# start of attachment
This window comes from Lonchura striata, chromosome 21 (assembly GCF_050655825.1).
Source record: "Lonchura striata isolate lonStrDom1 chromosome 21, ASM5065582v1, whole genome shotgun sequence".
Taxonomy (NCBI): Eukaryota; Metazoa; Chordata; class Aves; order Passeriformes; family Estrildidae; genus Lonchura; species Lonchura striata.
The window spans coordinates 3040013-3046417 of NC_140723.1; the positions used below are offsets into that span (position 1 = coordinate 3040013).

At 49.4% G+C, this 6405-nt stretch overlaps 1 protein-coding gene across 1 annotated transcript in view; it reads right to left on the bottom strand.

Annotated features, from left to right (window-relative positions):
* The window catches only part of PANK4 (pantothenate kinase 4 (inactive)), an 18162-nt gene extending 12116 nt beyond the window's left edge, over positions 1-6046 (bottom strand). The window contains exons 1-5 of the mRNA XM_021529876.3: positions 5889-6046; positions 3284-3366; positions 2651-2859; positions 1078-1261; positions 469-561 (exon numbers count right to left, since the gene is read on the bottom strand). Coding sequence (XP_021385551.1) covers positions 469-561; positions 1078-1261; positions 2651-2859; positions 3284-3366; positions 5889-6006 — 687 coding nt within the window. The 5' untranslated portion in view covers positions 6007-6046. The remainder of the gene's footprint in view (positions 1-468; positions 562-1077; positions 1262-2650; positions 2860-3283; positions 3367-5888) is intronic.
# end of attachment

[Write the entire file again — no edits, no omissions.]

This window comes from Lonchura striata, chromosome 21 (assembly GCF_050655825.1).
Source record: "Lonchura striata isolate lonStrDom1 chromosome 21, ASM5065582v1, whole genome shotgun sequence".
Taxonomy (NCBI): Eukaryota; Metazoa; Chordata; class Aves; order Passeriformes; family Estrildidae; genus Lonchura; species Lonchura striata.
The window spans coordinates 3040013-3046417 of NC_140723.1; the positions used below are offsets into that span (position 1 = coordinate 3040013).

At 49.4% G+C, this 6405-nt stretch overlaps 1 protein-coding gene across 1 annotated transcript in view; it reads right to left on the bottom strand.

Annotated features, from left to right (window-relative positions):
* The window catches only part of PANK4 (pantothenate kinase 4 (inactive)), an 18162-nt gene extending 12116 nt beyond the window's left edge, over positions 1-6046 (bottom strand). The window contains exons 1-5 of the mRNA XM_021529876.3: positions 5889-6046; positions 3284-3366; positions 2651-2859; positions 1078-1261; positions 469-561 (exon numbers count right to left, since the gene is read on the bottom strand). Coding sequence (XP_021385551.1) covers positions 469-561; positions 1078-1261; positions 2651-2859; positions 3284-3366; positions 5889-6006 — 687 coding nt within the window. The 5' untranslated portion in view covers positions 6007-6046. The remainder of the gene's footprint in view (positions 1-468; positions 562-1077; positions 1262-2650; positions 2860-3283; positions 3367-5888) is intronic.